OALibJ  Vol.8 No.3 , March 2021
Building Knowledge: Giving a New Meaning to the Teaching of Chemistry in Everyday School Life
Abstract: This work was developed from an Extension Project developed in the 1st year of High School, in Public Schools located in the municipality of Passos, Minas Gerais. The project aimed to assist teachers and students of the 1st year of high school in learning the discipline of Chemistry and show that the performance of experimental and playful activities help to bring the chemistry seen in the classroom to the students’ daily lives, thus making more dynamic classes. For this, the project proposed a participatory teaching methodology, through pedagogical workshops on the theoretical contents, taught in the classroom, that is, a creative and constructive teaching practice of Chemistry, different from the traditional pedagogy that values verbalization and transmission of theoretical content, decontextualized knowledge and memorization of formulas. After the practices, a questionnaire with closed questions was used to evaluate the workshops developed. The project was carried out in three public schools, focusing on acid and base themes and chemical reactions. The workshops were held between August and October 2019, four workshops were held in each school, totaling 114 students. From the activities carried out, it was possible to conclude that, the students are able to identify and assimilate the chemical contents in a playful and participatory way, arousing the curiosity for the Teaching of Chemistry.

1. Introduction

In the school routine, practical classes have a great influence on the teaching-learning process. The way in which Chemistry teaching is approached in schools may have contributed to the spread of distorted conceptions of this science, since the concepts are presented in a purely theoretical way, as something that should be memorized and that does not apply to different aspects of everyday life. The Chemistry teaching strategy with practical classes makes it possible to overcome these limitations and awakens the students’ interest in teaching Chemistry. The general objective of the extension project was to propose workshops to assist teachers and students of the 1st year of high school in learning the discipline of Chemistry and also to show that the performance of experimental and playful activities helps to bring the chemistry seen in the classroom students’ daily lives, thus making classes more dynamic. The project was developed from May 3, 2019 to December 15, 2019, through workshops at Public High Schools in the city of Passos-MG. The proposal of the project is that the practices were developed fortnightly, in the total of four experiments in each school. Each practice has its own theme, developed together with the professor, the discipline’s advisor and the fellow responsible for the project. In order to carry out this project, a survey was made of the state schools in the city of Passos-MG that had high school, and were subsequently contacted. In the total of 9, only 3 of them showed interest in the project after meeting with the direction and teachers of the discipline. Within the needs pointed out by the teachers of the discipline, four experiments were chosen, on acids and bases and chemical reactions. The workshops were concluded in October. The innovative practices of Chemistry have made it possible to learn the concepts worked on and their importance in the study of the reality of the contemporary world.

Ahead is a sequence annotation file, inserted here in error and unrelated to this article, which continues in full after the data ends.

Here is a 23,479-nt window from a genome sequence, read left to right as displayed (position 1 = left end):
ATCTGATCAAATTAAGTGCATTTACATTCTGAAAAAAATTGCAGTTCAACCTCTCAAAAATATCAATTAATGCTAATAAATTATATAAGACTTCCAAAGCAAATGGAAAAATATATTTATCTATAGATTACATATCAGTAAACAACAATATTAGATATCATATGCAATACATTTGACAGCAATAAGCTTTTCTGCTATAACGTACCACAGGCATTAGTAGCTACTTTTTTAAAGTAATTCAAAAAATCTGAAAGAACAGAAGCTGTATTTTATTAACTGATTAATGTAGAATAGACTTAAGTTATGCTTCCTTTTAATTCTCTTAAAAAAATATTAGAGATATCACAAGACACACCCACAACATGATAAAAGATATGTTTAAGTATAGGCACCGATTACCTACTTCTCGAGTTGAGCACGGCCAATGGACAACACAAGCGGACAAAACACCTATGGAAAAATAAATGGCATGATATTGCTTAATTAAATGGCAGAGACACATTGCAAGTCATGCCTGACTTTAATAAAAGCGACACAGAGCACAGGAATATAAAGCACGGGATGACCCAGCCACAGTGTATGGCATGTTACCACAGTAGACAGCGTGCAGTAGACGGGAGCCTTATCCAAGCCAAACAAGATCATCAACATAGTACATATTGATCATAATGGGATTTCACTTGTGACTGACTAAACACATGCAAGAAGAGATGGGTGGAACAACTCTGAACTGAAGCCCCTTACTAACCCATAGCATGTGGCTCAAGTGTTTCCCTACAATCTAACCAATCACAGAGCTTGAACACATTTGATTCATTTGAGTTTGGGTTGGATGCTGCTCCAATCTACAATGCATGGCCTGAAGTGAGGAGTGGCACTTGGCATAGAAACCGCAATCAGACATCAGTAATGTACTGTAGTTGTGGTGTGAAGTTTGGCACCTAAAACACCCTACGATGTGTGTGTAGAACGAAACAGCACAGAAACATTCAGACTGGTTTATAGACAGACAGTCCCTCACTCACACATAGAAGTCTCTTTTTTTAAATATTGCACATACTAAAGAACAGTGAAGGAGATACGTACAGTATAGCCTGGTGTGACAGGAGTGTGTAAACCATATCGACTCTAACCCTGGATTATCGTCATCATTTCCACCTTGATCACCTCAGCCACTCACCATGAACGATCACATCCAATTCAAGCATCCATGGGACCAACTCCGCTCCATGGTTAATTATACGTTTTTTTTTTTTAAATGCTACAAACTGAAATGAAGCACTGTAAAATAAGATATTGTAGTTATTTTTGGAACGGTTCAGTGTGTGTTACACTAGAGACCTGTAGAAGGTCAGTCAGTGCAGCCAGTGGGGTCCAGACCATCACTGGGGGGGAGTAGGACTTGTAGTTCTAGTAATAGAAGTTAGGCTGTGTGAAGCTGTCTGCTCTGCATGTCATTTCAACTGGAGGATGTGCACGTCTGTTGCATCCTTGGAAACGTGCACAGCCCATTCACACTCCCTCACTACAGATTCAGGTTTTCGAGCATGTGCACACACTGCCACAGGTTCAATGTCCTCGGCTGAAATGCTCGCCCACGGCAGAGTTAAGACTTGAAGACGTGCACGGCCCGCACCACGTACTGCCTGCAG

Considering that the teaching of Chemistry practiced in a large number of schools, is far from what is proposed by the new methodologies in the Teaching of Natural Sciences, it is necessary that innovative and practical methodologies be implemented in the classroom, arousing curiosity and interest of the student, aiming at quality education.